At the recent A3 Business Forum — held in conjunction with the Robotics Industries Association, or RIA, the Automated Imaging Association, or AIA, and the Motion Control & Motor Association, or MCMA, I got the chance to interview two robotics experts about robot technology is changing myriad industries and the way they’re automated.
Nigel Smith, President and CEO, and Ryan Guthrie, Executive VP of TM Robotics Inc. took time out of their days to expound on the current state and future of robotics — including cobots, medical robotics, consumer-grade robots, and innovations in industrial robotics as well.
Eitel • Design World: So how have robots evolved over the last couple decades?
Smith • TM Robotics: We’ve built industrial robots with Toshiba Machine since the 1970s. They’re one of the pioneers of research and development into robot technology — which has evolved into the wide array of SCARAs, Cartesian, and 6-axis robots we have today.
Just consider one way in which robot applications are advancing in Japan — for the Fukushima nuclear cleanup. Here, strong research and development are spurring new forms of environment-assisting robots. That new technology is also spurring advances in medical and domestic-robot designs.
Eitel • Design World: Walk me through the process of how you work with engineers that are looking to buy robots but need help. How does that work?
Guthrie • TM Robotics: The first thing is we look at the physical space into which the robot will go.
We then ask: Does the space necessitate a uniquely designed robot — one that hangs from the ceiling, for example? Or are we looking at ones that hang off the wall? What kind of movement do they plan on needing?
Let’s face it, that’s what a robot must do — move. So we must also ask: Will the robots move in a 2D plane? Will they move in a 3D plane? What kind of weights and payloads are they transporting?
Eitel • Design World: What offerings are your forte?
Guthrie • TM Robotics: Toshiba Machine has always provided robots that handle payloads 20 kg and lighter … moving 1,000 mm and under. That’s really our specialty, and we offer Cartesian, SCARA, and 6-axis robots for that. We look at an application and say, “If it’s only moving parts from A to B, it probably only needs a SCARA.”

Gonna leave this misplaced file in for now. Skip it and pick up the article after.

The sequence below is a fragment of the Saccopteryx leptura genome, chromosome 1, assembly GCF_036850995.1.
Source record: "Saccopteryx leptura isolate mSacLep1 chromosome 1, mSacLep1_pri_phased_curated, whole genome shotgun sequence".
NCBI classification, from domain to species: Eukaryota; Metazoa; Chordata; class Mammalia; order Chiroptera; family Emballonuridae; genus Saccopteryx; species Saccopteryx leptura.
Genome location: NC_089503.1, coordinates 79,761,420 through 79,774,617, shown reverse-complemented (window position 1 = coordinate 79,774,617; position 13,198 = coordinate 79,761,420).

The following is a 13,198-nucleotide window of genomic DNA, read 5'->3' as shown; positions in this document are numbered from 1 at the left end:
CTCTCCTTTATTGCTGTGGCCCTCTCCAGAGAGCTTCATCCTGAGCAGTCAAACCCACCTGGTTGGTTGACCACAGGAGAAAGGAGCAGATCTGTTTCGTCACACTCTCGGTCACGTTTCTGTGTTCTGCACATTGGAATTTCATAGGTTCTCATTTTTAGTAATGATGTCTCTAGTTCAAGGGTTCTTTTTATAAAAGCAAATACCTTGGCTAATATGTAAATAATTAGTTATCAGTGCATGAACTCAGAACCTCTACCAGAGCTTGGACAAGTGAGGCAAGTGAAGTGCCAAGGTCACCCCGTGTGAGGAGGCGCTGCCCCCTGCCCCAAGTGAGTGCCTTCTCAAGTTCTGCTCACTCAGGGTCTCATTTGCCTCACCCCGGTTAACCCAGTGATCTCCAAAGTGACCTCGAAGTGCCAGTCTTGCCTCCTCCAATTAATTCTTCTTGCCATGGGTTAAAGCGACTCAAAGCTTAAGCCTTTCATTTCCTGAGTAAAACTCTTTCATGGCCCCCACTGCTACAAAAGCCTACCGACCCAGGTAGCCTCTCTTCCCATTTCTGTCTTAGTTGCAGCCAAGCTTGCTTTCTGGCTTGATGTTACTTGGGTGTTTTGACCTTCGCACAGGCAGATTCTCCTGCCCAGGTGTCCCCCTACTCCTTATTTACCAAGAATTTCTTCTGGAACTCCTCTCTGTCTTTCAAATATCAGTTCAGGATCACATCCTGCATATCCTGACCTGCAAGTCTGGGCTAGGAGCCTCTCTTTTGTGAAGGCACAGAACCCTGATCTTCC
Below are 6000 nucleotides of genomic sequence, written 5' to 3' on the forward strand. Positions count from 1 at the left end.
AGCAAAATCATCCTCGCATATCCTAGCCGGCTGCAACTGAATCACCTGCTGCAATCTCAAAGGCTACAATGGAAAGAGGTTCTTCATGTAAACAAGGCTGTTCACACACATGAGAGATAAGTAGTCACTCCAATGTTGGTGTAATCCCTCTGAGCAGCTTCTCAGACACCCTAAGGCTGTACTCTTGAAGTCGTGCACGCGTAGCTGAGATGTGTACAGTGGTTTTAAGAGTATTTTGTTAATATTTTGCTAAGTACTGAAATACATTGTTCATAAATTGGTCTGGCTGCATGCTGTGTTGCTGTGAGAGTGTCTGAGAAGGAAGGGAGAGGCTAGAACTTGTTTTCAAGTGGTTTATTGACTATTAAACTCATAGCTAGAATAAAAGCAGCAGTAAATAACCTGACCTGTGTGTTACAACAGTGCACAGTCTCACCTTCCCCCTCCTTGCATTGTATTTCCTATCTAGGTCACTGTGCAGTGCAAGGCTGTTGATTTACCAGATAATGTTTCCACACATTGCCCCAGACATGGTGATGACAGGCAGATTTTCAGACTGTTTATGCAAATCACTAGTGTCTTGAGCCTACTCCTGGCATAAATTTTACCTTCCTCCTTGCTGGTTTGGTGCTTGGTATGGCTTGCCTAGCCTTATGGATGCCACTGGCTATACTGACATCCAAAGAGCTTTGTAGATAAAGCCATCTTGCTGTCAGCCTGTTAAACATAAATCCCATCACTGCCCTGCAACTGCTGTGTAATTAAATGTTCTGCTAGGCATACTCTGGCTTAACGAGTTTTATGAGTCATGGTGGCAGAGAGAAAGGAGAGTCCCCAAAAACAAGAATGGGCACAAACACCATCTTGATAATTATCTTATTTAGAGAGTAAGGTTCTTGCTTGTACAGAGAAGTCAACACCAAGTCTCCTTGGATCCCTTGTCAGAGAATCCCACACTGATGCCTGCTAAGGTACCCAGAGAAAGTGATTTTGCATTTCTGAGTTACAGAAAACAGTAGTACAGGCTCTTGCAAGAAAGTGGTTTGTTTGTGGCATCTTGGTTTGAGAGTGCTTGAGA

In contrast, if the application needs a robot to pick up a part, rotate it, and place it into a holder or something like that … that extra rotation may necessitate a 6-axis robot. These factors are the things we consider early in the design-engineering cycle — and ask the specifying engineers to consider.
So engineers sometimes come to us and say, “We need a 6-axis robot” because that’s a technology they’ve seen on TV. However, the reality is that they might not know that SCARAs exist. They might not know that they won’t use all the range of a 6-axis robot. In this case, engineers are at risk of over-complicating designs simply because they’ve only seen one technology. Here, we can tell them that they don’t need that — and can cut costs by using a design with four axes of motion. Then they don’t pay for more than they really need.
To use an analogy — does the average driver really need an SUV to commute to and from work every day? No. In robotics, it’s often the same kind of thing.
Eitel • Design World: How do you dissuade engineers from a robotic technology when it’s not right?
Smith • TM Robotics: Everybody wants simplicity and ease of programming. Why buy complex robots when a simple one will do? Because for all those mechanical axes, you’ve got controls with associated feedback. So especially first-time robot users, we like to ask them, “Do you really need a 6-axis?”
Guthrie • TM Robotics During training, I use SCARAs to illustrate robotic options for first-time users. After all, SCARA movements are easy to picture in the mind’s eye, as their movements happen in an X-Y plane. In contrast, 6-axis robots move in that XY plane as well as rotate. Trying to understand the calculations involved in describing that motion can be disheartening for first-time robot users — when the reality is, they might not even need it. Such robotics will then scare them away from future automation, when starting simple with a 4-axis SCARA is a legitimate design approach.